Across the burning sands of the Levant and the rich banks of the Nile, there is only war.
Total War: Pharaoh is a strategy game that seeks to put players in pole position for the collapse of the Bronze Age. As Ramesses and other potentials heirs to the Egyptian empire ready themselves, longstanding grudges from rivals across Canaanites and Hittites are inflamed into thirsts for ambition and conquest.
I recently had the chance to try three battles from Total War: Pharaoh through an online preview event, giving a taste of what's in store from the latest historical title in the works at Creative Assembly and Sega. After playing and winning all three over the course of an hour, I'm left more excited than before for this new strategy title, but still needing a few important questions answered before I'm completely sold on the setting.
Earth, wind, fire, and air
The three battles were set roughly in the beginning, middle, and endgame of a playthrough, with the number of high-quality units and the overall difficulty level increasing with each fight. All three were fought from the perspective of the Egyptians using Ramesses as a leader, giving the fights a sort of rough continuity, even if lacking the dozens of hours of playtime that would almost certainly fall between each particular encounter.
Running on the latest in-house technology at Creative Assembly, Total War: Pharaoh introduces a number of new features to shake up the flow of battle. Particularly notable are some new formation options, allowing you to have your troops retreat in an organized fashion, holding their weapons forward while slowly moving back. It's a simple but excellent ability, one that has been much needed in prior games.
Gone are the horrible moments where you realize your troops are horribly outmatched in melee but you can't have them retreat without them being further slaughtered. Now, they can hold a defensive stance while getting out of the fray. Across all three battles, I even used this stance to lure heavy troops into a trap, opening up otherwise well-defended infantry for arrow volleys and chariot charges.
The armor system has also been reworked, with units now having a set amount of armor that slowly degrades as they take damage throughout a fight. More heavily-armored units will retain armor for a longer period of time, but they can still eventually have their defenses shattered, meaning that choosing where to place heavy infantry and which units to target with archers is now even more important than in past games.
Obviously, some heavy axes can decimate lightly-protected javelin throwers, but is it really worth pushing them up to that position if their armor integrity will be low once they've finished that skirmish and they have to fight similarly tough infantry? Combat also feels slower as a result, with stronger units taking time to cut through each other's armor before soldiers start dying.
By far the biggest addition, however, is the enhanced dynamic weather system. Past Total War games have included different types of terrain — fire could spread in Total War: Attila, while the shallows in Total War: Warhammer 3 slow down non-aquatic units — but this is far beyond anything previously included in the series.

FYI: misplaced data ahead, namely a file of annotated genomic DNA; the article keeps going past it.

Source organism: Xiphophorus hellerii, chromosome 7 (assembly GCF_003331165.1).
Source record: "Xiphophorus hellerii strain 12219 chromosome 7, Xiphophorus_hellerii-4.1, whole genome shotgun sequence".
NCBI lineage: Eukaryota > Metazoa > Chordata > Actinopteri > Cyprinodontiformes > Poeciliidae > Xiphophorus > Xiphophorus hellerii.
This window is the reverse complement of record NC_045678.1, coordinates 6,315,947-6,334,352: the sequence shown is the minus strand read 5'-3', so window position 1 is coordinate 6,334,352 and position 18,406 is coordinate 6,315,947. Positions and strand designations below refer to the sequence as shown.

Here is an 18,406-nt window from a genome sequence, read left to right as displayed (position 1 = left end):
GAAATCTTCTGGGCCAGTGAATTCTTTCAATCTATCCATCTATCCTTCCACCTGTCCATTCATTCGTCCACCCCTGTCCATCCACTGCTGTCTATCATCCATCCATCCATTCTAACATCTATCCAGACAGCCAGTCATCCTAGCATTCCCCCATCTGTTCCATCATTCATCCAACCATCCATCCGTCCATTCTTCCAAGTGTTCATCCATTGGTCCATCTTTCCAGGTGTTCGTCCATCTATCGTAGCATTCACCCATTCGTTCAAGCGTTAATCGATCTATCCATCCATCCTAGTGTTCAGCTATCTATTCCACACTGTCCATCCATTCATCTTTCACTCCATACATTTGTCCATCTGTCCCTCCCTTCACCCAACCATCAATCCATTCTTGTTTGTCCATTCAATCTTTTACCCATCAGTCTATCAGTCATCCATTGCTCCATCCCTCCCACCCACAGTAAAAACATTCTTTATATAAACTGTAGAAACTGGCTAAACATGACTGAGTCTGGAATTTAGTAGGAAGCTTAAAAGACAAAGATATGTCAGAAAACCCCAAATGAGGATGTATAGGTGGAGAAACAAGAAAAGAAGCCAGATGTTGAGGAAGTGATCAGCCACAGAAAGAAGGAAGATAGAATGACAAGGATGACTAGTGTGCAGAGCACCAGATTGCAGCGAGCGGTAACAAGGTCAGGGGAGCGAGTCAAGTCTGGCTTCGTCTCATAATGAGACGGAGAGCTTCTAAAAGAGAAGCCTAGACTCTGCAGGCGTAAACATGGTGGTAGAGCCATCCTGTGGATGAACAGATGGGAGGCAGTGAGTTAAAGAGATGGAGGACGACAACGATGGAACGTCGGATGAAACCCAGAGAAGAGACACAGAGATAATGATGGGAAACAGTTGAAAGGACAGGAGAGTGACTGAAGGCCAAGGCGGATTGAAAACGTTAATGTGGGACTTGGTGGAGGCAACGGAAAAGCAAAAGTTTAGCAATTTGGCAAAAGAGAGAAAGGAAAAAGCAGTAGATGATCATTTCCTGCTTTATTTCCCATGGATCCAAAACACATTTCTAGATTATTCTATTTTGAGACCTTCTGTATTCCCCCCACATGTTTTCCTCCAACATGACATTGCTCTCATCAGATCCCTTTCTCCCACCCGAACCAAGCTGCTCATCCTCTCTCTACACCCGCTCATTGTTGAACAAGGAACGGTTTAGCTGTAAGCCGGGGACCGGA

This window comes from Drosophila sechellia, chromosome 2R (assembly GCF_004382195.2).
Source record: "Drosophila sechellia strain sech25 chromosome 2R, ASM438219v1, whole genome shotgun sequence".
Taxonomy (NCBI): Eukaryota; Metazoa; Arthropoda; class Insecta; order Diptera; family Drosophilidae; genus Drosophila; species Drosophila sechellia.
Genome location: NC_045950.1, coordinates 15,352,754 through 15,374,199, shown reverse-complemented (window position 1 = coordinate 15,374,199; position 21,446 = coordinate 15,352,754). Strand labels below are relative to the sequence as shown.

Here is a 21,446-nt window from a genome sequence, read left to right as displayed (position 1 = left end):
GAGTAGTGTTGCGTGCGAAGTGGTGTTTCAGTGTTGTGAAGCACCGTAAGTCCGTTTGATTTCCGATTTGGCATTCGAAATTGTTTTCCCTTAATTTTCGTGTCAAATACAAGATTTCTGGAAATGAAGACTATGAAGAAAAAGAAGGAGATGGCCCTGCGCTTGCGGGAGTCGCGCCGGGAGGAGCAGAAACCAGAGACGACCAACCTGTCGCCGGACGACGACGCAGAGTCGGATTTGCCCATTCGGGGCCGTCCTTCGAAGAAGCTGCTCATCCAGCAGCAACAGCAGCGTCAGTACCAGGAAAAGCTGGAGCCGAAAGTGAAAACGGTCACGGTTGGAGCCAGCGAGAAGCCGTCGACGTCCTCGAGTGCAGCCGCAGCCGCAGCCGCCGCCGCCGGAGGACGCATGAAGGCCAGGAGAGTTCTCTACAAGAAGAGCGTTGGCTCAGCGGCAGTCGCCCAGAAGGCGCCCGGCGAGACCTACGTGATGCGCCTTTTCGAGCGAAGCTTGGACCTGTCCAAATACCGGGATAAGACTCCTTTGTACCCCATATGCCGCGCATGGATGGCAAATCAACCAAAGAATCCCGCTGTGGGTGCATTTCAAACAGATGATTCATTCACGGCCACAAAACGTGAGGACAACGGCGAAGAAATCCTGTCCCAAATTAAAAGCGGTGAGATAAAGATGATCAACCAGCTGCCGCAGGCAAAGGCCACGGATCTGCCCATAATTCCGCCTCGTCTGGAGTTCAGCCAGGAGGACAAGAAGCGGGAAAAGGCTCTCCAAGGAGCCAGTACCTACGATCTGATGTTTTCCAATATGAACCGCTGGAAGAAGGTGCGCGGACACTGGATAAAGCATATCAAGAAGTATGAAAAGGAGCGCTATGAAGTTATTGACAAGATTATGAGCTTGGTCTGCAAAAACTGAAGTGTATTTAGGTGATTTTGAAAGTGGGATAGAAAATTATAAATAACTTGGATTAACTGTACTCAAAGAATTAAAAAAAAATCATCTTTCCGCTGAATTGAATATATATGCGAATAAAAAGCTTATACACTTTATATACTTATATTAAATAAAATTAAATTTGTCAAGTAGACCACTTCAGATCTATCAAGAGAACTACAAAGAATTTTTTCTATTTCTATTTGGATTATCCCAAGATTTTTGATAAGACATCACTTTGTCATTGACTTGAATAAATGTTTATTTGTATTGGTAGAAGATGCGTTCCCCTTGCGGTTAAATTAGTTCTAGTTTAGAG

In Total War: Pharaoh, the weather can turn suddenly, from raging sandstorms and heat drying out the land, to heavy rain and thunderstorms setting the night sky alight and turning the ground to mud. This then has an effect on the gameplay that can punish both armies, but also be exploited if you're quick and clever enough.
Rain turns sand to mud, slowing down heavier units and making it far harder to mount an offensive charge or retreat. Sandstorms lower visibility, reducing the range and accuracy of any missiles such as archers. Finally, scorching heat will drain the stamina of soldiers and make fire catch and spread rapidly.
In the second battle I played, I was able to use the mud to secure a far easier victory, pinning the enemy leader and their bodyguard against a marsh, which in turn blocked off their ability to reinforce any lines I hit on drier ground. In the final battle, a desperate siege in defense of the Egyptian city of Mennefer, the use of flaming arrows in the heat of the day quickly blocked passage through chunks of the city, making it easier to keep the invaders at bay as I slowly worked my chariots through the streets.
It's worth noting that through all three battles, I maintained excellent performance on my computer, with uses an NVIDIA RTX 3070. There were no framerate drops, even when the fire effects got extremely intensive toward the end of the fight. The game should run great on any of the best gaming laptops. Running at mostly Ultra settings, Total War: Pharaoh looks alright, even good at times, but with large stretches of desert and more simple buildings (at least compared to some of the prior games in the series), nothing stood out as a big leap up graphically. Still, this wasn't a final build, and the focus is clearly on gameplay improvements, which is fine by me.
Questions buried in the sand
While this was a satisfying preview, there are many questions that I have remaining. Will the other factions feel as satisfying to play as the Egyptians? What is the campaign map like? Is it dense enough to be meaningful but large enough to not be cramped? What does the inevitable post-launch support roadmap of DLC factions look like?
I don't expect a preview to reveal the details that resolve every single possible question, but this is the next big game, not a small "Saga" spinoff, meaning that questions of scope should be answered sooner rather than later.
Total War: Pharaoh is currently slated to launch on Windows PC in October 2023, and I hope that Creative Assembly addresses these questions in the months ahead before the game arrives. It's available for preorder on Steam right now.
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